We'll hear an economist's take on online dating in a moment, after NPR's Elise Hu tells us a story of niche dating success.

ELISE HU, BYLINE: Julie Sayles tosses around the term love a lot, to describe her life on a Michigan farm.

JULIE SAYLES: I love being able to see the new calves in the spring, you know, and be able to watch them grow.

HU: Her family's 144-acre spread sits just outside Lansing. It includes donkeys, horses, and lots of cattle.

JULIE SAYLES: It's worth busting your butt, having these calves.

HU: Julie found both family and a new farm after meeting her husband about five years ago.

RICK SAYLES: I'm Rick. I'm No. 2 in command.

HU: Like Julie, Rick Sayles grew up farming. But unless he's talking about raising hay or cattle, Rick's a quiet guy. So after a failed marriage, he gave online dating a chance. That's how Julie first found him - at least, that's what he remembers.

RICK SAYLES: I think she emailed me first.

JULIE SAYLES: As I do remember, he did contact me first. I don't think it was me contacting him.

(LAUGHTER)

JULIE SAYLES: Because I kept the email. (Laughter). And I still have it, to this day. (Laughter)

HU: No matter who started the courtship, the two of them say the most important choice they made in finding one another wasn't how they penned their profiles or listed particular preferences. The key choice was which site they signed up for. And both Rick and Julie sought out a digital dating community for farmers only.

(SOUNDBITE OF FARMERS ONLY AD)

UNIDENTIFIED MAN: We used to be lonely.

UNIDENTIFIED WOMAN: Until we met on Farmers Only.

HU: If you haven't caught the commercial before, FarmersOnly.com is a niche dating site for farmers, ranchers and, quote, "good old country folk."

(SOUNDBITE OF FARMERS ONLY AD)

UNIDENTIFIED MAN: City folks just don't get it.

HU: City folks just don't get it - a funny slogan that makes a lot of sense, if you ask Julie.

JULIE SAYLES: Oh, I think there's a lot to that. Most of our days are - we're up at the crack of dawn. And there's many days, it's late when we get in.

RICK SAYLES: Daylight to dark.

JULIE SAYLES: I don't really think I would have met him any other way.

HU: Niche dating sites like Farmers Only narrow down dating pools to sometimes quite specific preferences. Love goths, go to GothicMatch.com. If Spock is more your style, TrekPassions is for self-proclaimed Trekkies. DateShortHairGirls.com is pretty self-explanatory.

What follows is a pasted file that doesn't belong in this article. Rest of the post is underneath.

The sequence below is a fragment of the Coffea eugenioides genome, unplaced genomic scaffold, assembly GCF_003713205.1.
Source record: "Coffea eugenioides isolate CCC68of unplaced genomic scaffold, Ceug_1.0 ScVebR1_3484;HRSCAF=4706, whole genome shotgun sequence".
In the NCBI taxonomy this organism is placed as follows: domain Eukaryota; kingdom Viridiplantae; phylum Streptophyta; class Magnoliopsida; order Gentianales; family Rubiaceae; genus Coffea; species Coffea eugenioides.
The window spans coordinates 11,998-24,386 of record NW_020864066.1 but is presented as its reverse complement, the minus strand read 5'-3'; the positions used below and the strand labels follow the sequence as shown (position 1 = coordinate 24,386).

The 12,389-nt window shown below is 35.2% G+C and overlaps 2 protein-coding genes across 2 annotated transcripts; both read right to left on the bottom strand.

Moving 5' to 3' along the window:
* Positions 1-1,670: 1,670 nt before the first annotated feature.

DAN SLATER: If you name the obscure interest, there's probably a site for it.

HU: Dan Slater is author of "Love in the Time of Algorithms," a book tracing the history of online dating.

SLATER: The pie, so to speak, has never been so finely sliced.

HU: The Sayles chose niche dating because of their lifestyle. Others niche date to try out certain types.

SLATER: Niche allows for targeting. So maybe in that sense it's less random, assuming the person wouldn't be looking for that offline as well.

HU: But Slater says we did classify ourselves in the days of offline dating, too. Singles would sort themselves by using personal ads in the newspaper or going to specific bars and clubs, like biker bars.

SLATER: Now, there are kind of these online bars that make people who are like-minded people, who share special interests - to make them feel at home.

HU: For the Sayles to create a home...

JOSIE SAYLES: Isn't it fun?

HU: ...they merged their lives. Rick became a stepdad to Julie's five daughters from her previous marriage. Ten-year-old Josie Sayles is one of them.

JOSIE: It's just a lot of fun to have him, 'cause she's just happy when she's with him.

HU: Not a bad deal. Julie Sayles found a man she loves and maintained a life she loves, too; a life that will soon mean many, many newborns.

JULIE SAYLES: Now it's going to be a baby boom is right, is right.

HU: Nearly 80 of the family's cows will give birth this spring.

(SOUNDBITE OF COWS)

HU: Elise Hu, NPR News. Transcript provided by NPR, Copyright NPR.